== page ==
He turned off of the path, following one barren wadi up towards the rise. "Caravans turn aside from their routes, they go up into the wasteland and perish! They are distressed, because they had been confident; they arrive there, only to be disappointed."
I waited for him, and he came back. I did not know what to say. We walked on into town, coming at last to the weaver's stalls.
I was looking through the finery, trying to find something of good taste but low price, and haggled when I found it. When I turned to drape the cloth over Job's shoulders, I saw that he was not at my side, but rather stood a little beyond, mesmerized.
He was watching the grey-topped lady working the wool, threads being pulled left and then right and left again. Had he never watched such labor before? Perhaps not, for Job was a prince among us, and I would see that he be one once more. I tried to hold out the fabric I had purchased for him, to catch his eye, but he cared nothing for it.
"Does not a man have hard service on the earth? Are not his days like those of a hired man?," he said. "My days are swifter than a weaver's shuttle, and they come to an end without hope." At this, he fell down to his knees, clutching his weeping face in his shaking hands.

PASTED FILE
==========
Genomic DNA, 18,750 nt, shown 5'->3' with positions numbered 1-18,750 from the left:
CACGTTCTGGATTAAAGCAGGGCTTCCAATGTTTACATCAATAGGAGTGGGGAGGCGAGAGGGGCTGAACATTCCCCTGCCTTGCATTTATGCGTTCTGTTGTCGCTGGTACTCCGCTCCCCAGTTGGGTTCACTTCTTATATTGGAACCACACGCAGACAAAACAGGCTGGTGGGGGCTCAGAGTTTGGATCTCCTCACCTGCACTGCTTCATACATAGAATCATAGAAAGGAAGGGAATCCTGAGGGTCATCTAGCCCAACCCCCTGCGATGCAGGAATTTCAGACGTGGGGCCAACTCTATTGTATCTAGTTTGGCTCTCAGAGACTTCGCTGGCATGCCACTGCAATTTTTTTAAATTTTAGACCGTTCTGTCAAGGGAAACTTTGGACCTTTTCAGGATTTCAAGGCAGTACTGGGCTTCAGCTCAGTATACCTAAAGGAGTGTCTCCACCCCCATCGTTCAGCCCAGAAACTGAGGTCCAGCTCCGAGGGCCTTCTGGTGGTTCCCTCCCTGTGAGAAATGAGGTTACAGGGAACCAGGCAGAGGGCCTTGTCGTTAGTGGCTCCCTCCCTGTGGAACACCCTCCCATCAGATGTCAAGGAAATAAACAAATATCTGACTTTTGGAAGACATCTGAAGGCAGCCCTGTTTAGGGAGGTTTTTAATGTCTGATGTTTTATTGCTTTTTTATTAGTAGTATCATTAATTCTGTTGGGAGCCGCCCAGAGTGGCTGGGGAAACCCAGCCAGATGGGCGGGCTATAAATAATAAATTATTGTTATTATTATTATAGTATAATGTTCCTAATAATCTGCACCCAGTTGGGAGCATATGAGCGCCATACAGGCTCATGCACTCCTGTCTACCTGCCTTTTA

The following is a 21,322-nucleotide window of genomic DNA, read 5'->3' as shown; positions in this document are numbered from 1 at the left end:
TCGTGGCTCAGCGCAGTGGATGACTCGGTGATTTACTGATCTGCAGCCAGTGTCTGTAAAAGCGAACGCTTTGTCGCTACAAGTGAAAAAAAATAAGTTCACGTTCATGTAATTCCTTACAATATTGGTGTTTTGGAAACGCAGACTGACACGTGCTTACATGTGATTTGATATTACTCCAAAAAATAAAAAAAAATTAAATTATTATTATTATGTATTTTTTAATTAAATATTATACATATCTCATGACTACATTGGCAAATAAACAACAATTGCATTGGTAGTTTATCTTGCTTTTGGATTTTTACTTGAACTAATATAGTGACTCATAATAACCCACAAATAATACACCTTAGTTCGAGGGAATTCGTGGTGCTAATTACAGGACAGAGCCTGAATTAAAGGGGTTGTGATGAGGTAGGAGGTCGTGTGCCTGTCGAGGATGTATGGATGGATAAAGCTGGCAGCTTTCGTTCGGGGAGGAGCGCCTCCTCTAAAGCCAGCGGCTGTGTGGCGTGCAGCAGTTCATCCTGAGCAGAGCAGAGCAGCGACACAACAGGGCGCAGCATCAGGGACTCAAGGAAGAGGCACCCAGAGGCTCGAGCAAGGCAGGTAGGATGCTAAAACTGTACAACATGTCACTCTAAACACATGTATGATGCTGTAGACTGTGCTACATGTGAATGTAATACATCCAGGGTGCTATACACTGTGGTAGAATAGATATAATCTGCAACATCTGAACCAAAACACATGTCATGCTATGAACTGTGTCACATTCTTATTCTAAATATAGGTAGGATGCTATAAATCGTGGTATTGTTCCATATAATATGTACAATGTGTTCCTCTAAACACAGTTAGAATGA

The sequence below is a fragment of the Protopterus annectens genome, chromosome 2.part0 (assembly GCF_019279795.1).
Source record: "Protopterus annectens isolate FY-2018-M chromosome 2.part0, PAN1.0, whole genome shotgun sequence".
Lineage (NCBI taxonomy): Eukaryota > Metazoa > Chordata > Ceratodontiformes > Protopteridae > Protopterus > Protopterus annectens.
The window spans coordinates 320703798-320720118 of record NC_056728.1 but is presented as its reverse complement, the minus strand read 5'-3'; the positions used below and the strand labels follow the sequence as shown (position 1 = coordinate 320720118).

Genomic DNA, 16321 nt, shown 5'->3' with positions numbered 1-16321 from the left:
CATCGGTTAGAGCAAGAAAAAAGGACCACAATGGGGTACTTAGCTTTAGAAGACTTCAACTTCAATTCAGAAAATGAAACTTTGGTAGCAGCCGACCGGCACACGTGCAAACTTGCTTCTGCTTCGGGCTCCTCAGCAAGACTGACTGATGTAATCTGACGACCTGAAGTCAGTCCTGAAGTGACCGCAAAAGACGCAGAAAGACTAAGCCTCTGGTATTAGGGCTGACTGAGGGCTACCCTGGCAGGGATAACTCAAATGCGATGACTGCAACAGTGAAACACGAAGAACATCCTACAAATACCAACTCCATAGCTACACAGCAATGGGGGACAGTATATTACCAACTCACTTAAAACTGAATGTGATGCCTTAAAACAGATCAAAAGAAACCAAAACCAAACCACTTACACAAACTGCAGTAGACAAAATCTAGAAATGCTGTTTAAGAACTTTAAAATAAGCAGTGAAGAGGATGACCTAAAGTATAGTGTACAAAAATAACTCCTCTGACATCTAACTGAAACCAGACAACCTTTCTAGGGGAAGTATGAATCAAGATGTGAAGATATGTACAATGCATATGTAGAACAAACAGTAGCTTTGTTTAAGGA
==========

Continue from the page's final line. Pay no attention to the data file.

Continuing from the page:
"Remember, O God, that my life is but a breath! My eyes will never see happiness again. The eye that now sees me will see me no longer - you will look for me, but I will be no more." He wept aloud, unable to speak for the moment. I went to place a hand upon his shoulder, and to kneel beside him. "Therefore I will not keep silent," he finally continued, "I will speak out in the anguish of my spirit, and complain in the bitterness of my soul! What is man, that you make so much of him, that you examine him every morning and test him every moment? Will you never look away from me, or let me alone for an instant?"
His voice grew in defiance, and the weaver stopped her work. "If I have sinned, what have I done to you, O watcher of men! Why have you made me your target? Have I become a burden to you? Why do you not pardon my offenses and forgive my sins?" Job bowed his head low again, saying "For I will soon lie down in the dust. You will search for me, but I will be no more."
I waited, and since there were no more words from him, I offered my own. "Job, if you will look to God, and plead with the Almighty, if you are pure and upright..." He looked to me quizzically, and I tried to reassure him with my smile. "Even now He will rouse Himself on your behalf, and restore you to your rightful place!" I held out the fine fabric to him. "Your beginnings will seem humble, so prosperous will your future be."